Robert B. SEARLE, Petitioner, v. SUPERIOR COURT OF California, COUNTY OF LOS ANGELES, Respondent; Kenneth HESTER, Real Party in Interest.
Robert B. Searle (Searle) petitions this court for a writ of mandate and/or prohibition restraining the trial court from taking any further proceedings except to dismiss as against him the personal injury action filed by the real party in interest Kenneth Hester (Hester).
Los Angeles Police Department (LAPD) Sergeant Searle and his partner Officer Sims (Sims) arrested Hester on October 3, 1975, and an altercation ensued.1 Thereafter, Hester filed the civil action involved herein on July 15, 1976, alleging assault, battery and false imprisonment by the City of Los Angeles (City), Sims and Does 1-15, and demanding punitive damages. Searle was not named as a party defendant.
On February 29, 1980, six months past the three-year limitation period provided for in Code of Civil Procedure section 581a, subdivision (a),2 Hester sought, and received on April 10, 1980, an order from the trial court permitting him to serve Searle. Hester represented to the trial court that the City had concealed Searle's identity during the three-year period.
Following this ruling by the trial court, Searle noticed a motion on September 10, 1980, to dismiss the action for lack of prosecution, which motion was heard and granted by a judge pro tem without knowledge of the prior ruling. Thereafter, on motion for reconsideration on October 16, 1980, the latter ruling was vacated, since the former trial court ruling was deemed controlling.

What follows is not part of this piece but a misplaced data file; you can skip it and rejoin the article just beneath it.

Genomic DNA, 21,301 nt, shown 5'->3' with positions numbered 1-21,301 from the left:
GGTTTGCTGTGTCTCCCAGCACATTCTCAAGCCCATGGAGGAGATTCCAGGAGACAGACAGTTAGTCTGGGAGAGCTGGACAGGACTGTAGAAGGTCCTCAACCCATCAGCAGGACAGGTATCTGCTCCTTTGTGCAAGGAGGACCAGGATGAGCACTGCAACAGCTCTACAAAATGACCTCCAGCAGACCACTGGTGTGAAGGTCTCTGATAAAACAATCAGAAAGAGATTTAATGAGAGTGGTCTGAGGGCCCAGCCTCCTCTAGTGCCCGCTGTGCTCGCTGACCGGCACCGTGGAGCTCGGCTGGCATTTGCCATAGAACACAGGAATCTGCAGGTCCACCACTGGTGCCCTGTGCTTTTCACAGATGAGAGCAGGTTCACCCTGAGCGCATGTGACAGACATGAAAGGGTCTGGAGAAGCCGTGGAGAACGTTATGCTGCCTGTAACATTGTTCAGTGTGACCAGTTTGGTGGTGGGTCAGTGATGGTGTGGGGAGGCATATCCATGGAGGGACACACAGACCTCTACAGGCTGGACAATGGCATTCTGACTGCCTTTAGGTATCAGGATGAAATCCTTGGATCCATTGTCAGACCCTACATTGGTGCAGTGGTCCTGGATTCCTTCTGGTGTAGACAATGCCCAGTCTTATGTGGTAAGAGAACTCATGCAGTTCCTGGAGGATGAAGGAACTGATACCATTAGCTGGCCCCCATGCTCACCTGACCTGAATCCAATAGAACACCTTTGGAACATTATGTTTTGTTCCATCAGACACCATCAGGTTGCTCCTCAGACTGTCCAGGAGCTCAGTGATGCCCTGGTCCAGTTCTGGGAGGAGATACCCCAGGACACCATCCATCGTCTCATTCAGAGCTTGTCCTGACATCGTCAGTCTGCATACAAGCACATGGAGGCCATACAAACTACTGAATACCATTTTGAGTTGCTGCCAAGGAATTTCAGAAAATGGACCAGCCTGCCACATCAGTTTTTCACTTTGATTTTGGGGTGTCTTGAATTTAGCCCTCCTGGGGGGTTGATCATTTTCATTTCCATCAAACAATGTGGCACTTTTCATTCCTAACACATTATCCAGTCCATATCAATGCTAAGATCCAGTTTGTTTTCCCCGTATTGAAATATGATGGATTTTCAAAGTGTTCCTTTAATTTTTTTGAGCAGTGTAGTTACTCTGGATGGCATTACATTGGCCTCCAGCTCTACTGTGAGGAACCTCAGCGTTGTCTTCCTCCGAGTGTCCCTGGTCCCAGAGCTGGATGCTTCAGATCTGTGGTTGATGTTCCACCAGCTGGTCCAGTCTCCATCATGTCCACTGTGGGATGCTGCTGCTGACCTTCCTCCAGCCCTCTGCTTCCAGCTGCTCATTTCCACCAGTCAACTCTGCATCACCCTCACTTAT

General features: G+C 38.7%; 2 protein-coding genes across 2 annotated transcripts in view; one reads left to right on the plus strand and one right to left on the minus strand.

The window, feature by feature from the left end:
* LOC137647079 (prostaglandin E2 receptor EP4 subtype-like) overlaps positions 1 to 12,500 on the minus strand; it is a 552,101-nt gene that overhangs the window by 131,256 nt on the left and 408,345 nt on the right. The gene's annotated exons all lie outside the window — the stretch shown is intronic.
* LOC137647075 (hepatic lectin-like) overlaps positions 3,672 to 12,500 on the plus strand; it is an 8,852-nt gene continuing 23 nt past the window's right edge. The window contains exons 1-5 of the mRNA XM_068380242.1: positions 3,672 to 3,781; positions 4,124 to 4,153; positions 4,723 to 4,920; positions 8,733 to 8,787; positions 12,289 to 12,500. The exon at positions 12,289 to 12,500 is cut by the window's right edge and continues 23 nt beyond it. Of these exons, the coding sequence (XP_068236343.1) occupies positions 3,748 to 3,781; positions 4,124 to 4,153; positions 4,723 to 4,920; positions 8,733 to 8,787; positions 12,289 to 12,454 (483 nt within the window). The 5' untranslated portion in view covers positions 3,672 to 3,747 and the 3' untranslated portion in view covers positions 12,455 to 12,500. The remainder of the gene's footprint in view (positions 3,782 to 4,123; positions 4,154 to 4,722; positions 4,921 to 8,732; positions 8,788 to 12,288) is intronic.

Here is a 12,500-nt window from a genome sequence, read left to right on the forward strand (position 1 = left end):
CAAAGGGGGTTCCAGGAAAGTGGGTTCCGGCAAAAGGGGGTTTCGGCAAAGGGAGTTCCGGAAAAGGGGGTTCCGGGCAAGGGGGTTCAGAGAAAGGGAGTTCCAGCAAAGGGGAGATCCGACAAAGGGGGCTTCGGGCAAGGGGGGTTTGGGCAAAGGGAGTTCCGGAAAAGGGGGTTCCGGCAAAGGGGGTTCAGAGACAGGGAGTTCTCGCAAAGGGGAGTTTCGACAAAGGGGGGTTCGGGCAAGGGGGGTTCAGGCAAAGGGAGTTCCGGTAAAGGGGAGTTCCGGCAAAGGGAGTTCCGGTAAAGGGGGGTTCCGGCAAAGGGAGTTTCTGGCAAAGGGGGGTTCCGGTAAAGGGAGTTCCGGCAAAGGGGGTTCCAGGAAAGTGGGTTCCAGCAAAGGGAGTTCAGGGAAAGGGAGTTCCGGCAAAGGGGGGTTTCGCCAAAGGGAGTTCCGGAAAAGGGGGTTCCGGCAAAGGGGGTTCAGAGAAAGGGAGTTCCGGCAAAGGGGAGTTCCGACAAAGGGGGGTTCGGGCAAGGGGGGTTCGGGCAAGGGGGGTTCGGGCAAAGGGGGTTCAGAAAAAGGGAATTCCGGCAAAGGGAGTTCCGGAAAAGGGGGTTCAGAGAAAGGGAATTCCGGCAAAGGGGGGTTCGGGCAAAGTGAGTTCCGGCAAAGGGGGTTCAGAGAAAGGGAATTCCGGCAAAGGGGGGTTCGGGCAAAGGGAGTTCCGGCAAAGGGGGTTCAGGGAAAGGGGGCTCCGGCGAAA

An alternative writ was issued by this court on December 31, 1980, pursuant to a directive of the Supreme Court so requiring. Respondent trial court is unrepresented in this matter, but Hester has filed a written return opposing the issuance of a peremptory writ.
Searle maintains that the trial court acted in excess of its jurisdiction and abused its discretion in failing to comply with the mandatory provisions of section 581a requiring dismissal of the action against him.
Hester argues alternatively that because the City concealed Searle's identity, Searle was estopped from seeking a dismissal, or that it was impossible, impracticable or futile for him to comply with the statutory period.
Searle has no plain, speedy or adequate remedy at law since the trial court order denying his motion to dismiss is not appealable. If the trial court is without jurisdiction to proceed in this action where the summons admittedly has not been served and return thereon made within three years after commencement of the action, and the trial court nonetheless attempts to proceed further, a writ of prohibition is the proper remedy. (Lopa v. Superior Court (1975) 46 Cal.App.3d 382, 385-386, 120 Cal.Rptr. 445; Cook v. Justice's Court (1936) 16 Cal.App.2d 745, 748, 61 P.2d 357.)